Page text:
In ovo electroporation in the chicken auditory brainstem

Ting Lu, Ariel Loren Cohen, Jason Tait Sanchez*

*Corresponding author for this work

Research output: Contribution to journalArticlepeer-review

7 Scopus citations


Electroporation is a method that introduces genes of interest into biologically relevant organisms like the chicken embryo. It is long established that the chicken embryo is an effective research model for studying basic biological functions of auditory system development. More recently, the chicken embryo has become particularly valuable in studying gene expression, regulation and function associated with hearing. In ovo electroporation can be used to target auditory brainstem regions responsible for highly specialized auditory functions. These regions include the chicken nucleus magnocellularis (NM) and nucleus laminaris (NL). NM and NL neurons arise from distinct precursors of rhombomeres 5 and 6 (R5/R6). Here, we present in ovo electroporation of plasmid-encoded genes to study gene-related properties in these regions. We show a method for spatial and temporal control of gene expression that promote either gain or loss of functional phenotypes. By targeting auditory neural progenitor regions associated with R5/R6, we show plasmid transfection in NM and NL. Temporal regulation of gene expression can be achieved by adopting a tet-on vector system. This is a drug inducible procedure that expresses the genes of interest in the presence of doxycycline (Dox). The in ovo electroporation technique-together with either biochemical, pharmacological, and or in vivo functional assays-provides an innovative approach to study auditory neuron development and associated pathophysiological phenomena.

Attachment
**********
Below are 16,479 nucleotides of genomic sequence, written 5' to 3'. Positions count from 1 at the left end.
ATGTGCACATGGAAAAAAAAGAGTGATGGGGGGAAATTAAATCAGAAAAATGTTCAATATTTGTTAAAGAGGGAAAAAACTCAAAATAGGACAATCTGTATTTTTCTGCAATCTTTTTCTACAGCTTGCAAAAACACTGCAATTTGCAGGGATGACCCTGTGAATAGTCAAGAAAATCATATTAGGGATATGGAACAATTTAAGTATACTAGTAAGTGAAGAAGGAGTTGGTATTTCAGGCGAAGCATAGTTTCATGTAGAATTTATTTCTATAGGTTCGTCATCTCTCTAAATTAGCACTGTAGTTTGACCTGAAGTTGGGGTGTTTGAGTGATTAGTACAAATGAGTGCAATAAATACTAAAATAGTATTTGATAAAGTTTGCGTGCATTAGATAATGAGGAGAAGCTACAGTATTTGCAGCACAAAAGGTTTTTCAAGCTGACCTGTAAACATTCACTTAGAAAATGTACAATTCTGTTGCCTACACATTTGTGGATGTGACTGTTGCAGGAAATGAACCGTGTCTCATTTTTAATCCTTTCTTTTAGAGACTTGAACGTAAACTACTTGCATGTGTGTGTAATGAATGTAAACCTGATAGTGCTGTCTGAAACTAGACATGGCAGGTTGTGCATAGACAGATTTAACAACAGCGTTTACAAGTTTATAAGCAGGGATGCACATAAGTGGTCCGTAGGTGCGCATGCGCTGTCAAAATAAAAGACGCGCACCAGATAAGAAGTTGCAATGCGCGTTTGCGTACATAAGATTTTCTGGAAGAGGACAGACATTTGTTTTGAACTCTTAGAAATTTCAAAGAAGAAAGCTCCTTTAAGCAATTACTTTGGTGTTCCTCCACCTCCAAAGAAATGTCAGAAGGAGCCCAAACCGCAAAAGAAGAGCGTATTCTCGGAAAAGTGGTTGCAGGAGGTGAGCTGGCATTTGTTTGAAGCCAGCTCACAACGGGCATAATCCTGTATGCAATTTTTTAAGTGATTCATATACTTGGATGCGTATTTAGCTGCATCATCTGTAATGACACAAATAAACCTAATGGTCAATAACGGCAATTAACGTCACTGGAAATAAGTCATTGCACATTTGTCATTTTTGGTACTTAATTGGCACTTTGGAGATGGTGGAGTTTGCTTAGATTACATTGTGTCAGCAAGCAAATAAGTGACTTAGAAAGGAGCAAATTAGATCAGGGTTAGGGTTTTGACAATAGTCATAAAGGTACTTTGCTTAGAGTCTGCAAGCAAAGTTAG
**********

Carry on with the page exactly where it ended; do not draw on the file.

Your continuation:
Original languageEnglish (US)
Article numbere55628
JournalJournal of Visualized Experiments
Issue number124
StatePublished - Jun 9 2017


  • Auditory brainstem
  • Avian
  • Development
  • Developmental Biology
  • In ovo
  • Issue 124
  • Nucleus laminaris
  • Nucleus magnocellularis
  • Plasmid

ASJC Scopus subject areas

  • Chemical Engineering(all)
  • Biochemistry, Genetics and Molecular Biology(all)
  • Immunology and Microbiology(all)
  • Neuroscience(all)


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